First, as I just mentioned, following the March 31 execution of the Takeda agreement we received in full the $50 million upfront payment. Next, the agreement provides for milestone payments of up to $270 million, primarily related to regulatory, and to a lesser extent, commercialization milestones. (inaudible) as a result, the majority of these potential milestone payments occur after Phase 3 results. The agreement provides also for development support. As you already know, Cell Genesys will continue to conduct VITAL-1 and VITAL-2. But importantly, Takeda will provide funding to assist with the conduct of the ongoing Phase 3 program. Takeda will fund the external costs of the ongoing Phase 3 program which we estimate to be approximately half of the cost of that program. In addition, Takeda will provide full funding of both internal and external costs of any supplemental or additional development studies that may be added to the program from time to time as well as all pre-commercial and commercial activities.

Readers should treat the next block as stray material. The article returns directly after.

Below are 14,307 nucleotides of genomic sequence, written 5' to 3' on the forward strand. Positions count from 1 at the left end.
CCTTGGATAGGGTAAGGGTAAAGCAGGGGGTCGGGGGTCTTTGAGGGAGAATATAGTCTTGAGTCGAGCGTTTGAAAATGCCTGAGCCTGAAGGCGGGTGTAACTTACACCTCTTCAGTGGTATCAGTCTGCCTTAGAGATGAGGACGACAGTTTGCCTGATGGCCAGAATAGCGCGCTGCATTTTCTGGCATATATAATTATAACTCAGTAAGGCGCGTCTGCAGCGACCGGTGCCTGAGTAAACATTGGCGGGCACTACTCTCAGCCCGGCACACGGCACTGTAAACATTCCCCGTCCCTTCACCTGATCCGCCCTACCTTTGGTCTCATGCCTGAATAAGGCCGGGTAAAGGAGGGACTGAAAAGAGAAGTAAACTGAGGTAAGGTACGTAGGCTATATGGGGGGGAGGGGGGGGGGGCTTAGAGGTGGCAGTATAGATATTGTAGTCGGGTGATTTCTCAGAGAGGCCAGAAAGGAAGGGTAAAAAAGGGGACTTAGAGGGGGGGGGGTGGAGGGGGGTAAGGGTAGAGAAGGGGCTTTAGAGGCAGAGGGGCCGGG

And finally, arguably, the strongest element in this collaboration is the royalty structure. The royalties are on net sales and are disclosed in the company's SEC filings on Form 8-K and the attached agreement. We believe these royalties assure that Cell Genesys will participate in a significant way in the potential downstream success of the GVAX prostate product. And for the sake of completeness, let me remind you that Cell Genesys has two co-promotion options. These options do not in any way affect or change the royalty terms of the agreement, but they do give us a leveraged opportunity to develop a sales force operation if this is deemed to be of strategic importance to our business.